The last reserve to be awarded its status before North Devon and the first of its kind in Central America, Playa Hermosa is Costa Rica’s premier surfing hotspot and offers year-round beach breaks.

North Devon sunsetPhoto credit: Gordon Dryburgh

Why did North Devon get awarded this status?

Good waves? Check.

Beautiful scenery and a thriving ecology? Check.

Surf culture? Totally.

It is essentially these three factors that resulted in North Devon becoming only the 12th reserve of its kind in the whole world and its importance to North Devon surfing cannot be heralded enough. It will guarantee that the region’s waves and the ecosystems that produce them will be better protected than ever, with the guardians in the Stewardship Council taking on conservation roles similar to that of park rangers in our beloved national parks.

A surfer carving a wavePhoto credit: N and M Drotography

This also means that the surfers who use these waves the most will be given a greater voice when it comes to decisions that affect North Devon’s surfing beaches, working with the Stewardship Council to identify and eliminate threats to the waves. These dangers to the reserve may be direct, such as dredging and destructive coastal developments. Or they could be indirect in how they affect the surfing experience – things like water pollution, fishing gear and the impact of climate change.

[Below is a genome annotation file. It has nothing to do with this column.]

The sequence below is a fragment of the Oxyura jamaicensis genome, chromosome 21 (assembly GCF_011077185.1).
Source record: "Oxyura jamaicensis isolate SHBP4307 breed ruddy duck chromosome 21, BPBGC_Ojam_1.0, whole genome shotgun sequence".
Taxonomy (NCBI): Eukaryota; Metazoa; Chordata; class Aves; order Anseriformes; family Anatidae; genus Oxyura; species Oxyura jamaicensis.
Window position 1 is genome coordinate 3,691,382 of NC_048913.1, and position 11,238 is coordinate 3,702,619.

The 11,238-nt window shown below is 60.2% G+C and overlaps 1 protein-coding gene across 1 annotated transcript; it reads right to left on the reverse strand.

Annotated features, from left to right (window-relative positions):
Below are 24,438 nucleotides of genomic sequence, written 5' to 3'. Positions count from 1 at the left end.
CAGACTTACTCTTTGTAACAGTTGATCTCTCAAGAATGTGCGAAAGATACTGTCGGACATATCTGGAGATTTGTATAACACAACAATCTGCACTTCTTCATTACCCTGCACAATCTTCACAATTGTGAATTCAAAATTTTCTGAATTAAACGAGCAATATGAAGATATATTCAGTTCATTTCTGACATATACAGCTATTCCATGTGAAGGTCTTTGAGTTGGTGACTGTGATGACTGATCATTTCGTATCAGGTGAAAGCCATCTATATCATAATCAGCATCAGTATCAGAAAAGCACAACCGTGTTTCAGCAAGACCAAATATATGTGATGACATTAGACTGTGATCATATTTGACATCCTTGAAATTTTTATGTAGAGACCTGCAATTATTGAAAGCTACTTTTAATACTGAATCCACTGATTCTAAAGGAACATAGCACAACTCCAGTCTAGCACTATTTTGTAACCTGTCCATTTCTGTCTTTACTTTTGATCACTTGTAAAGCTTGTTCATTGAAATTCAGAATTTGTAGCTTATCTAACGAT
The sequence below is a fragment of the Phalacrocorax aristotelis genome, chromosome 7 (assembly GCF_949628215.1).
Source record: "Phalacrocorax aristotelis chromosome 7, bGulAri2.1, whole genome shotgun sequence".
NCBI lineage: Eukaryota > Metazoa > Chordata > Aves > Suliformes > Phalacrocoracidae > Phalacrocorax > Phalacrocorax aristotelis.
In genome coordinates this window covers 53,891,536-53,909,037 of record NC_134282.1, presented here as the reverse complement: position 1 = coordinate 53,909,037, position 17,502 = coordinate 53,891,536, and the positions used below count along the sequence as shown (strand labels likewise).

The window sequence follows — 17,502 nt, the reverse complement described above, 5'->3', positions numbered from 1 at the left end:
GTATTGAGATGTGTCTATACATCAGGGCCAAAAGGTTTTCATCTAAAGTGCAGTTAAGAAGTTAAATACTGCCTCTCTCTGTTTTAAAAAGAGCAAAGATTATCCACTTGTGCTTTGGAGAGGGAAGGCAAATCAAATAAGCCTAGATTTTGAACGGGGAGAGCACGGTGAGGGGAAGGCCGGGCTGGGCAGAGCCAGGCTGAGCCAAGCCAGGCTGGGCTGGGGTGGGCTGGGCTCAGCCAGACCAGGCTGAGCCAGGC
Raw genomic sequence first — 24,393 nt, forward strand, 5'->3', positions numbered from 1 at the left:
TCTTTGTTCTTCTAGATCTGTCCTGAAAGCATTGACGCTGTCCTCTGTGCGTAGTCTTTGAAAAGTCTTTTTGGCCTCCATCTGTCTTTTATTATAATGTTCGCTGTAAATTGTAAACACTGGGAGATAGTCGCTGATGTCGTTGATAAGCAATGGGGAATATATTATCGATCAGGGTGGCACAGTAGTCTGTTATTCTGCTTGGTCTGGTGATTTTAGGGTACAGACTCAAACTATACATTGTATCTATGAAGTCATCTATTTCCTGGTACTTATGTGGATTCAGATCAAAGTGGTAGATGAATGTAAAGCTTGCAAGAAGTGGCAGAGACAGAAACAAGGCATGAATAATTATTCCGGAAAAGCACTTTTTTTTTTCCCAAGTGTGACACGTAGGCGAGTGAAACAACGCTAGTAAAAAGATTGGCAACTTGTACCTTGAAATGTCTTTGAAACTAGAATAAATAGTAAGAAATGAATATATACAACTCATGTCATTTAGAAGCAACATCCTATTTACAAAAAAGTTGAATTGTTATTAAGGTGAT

But this historic recognition of North Devon as a World Surfing Reserve is not only important to surfers: if you’re a paddleboarder, a surf lifesaver, a wild swimmer or just someone who enjoys a beautiful coastal walk, this coordinated voice will be fighting for you and has your best interests at heart.

A surfer on a spray-filled wave in Woolacombe

The waves of the North Devon Surfing Reserve

With a sublime coastline stretching from the Hartland Heritage Coast all the way east to Lynmouth Bay, North Devon is spoiled when it comes to serene shorelines. The North Devon World Surfing Reserve encompasses 19 miles of this wonderous coast and includes numerous waves, starting at Saunton Sands just north of the Taw/Torridge Estuary and ending where Exmoor meets the sea at Lynmouth Bay. This variety of waves caters to beginners and experts of varying styles and the year-round swells produce consistent breaks compared to other surfing regions of the UK.

Whilst a trip to North Devon’s surfing beaches is likely the reason you’ll visit this area, it’s worth immersing yourself in the all-round surfing culture that is present in the towns and villages too. The national governing body of the sport, Surfing England, is located here, as well as the award-winning Museum of British Surfing. National surf brand Tiki and international sensation Dryrobe are also based in the large village of Braunton. Have a look at our local's guide to North Devon here.

Now let’s hit the waves:

The rolling lines of Saunton SandsThe rolling lines of Saunton Sands

Saunton Sands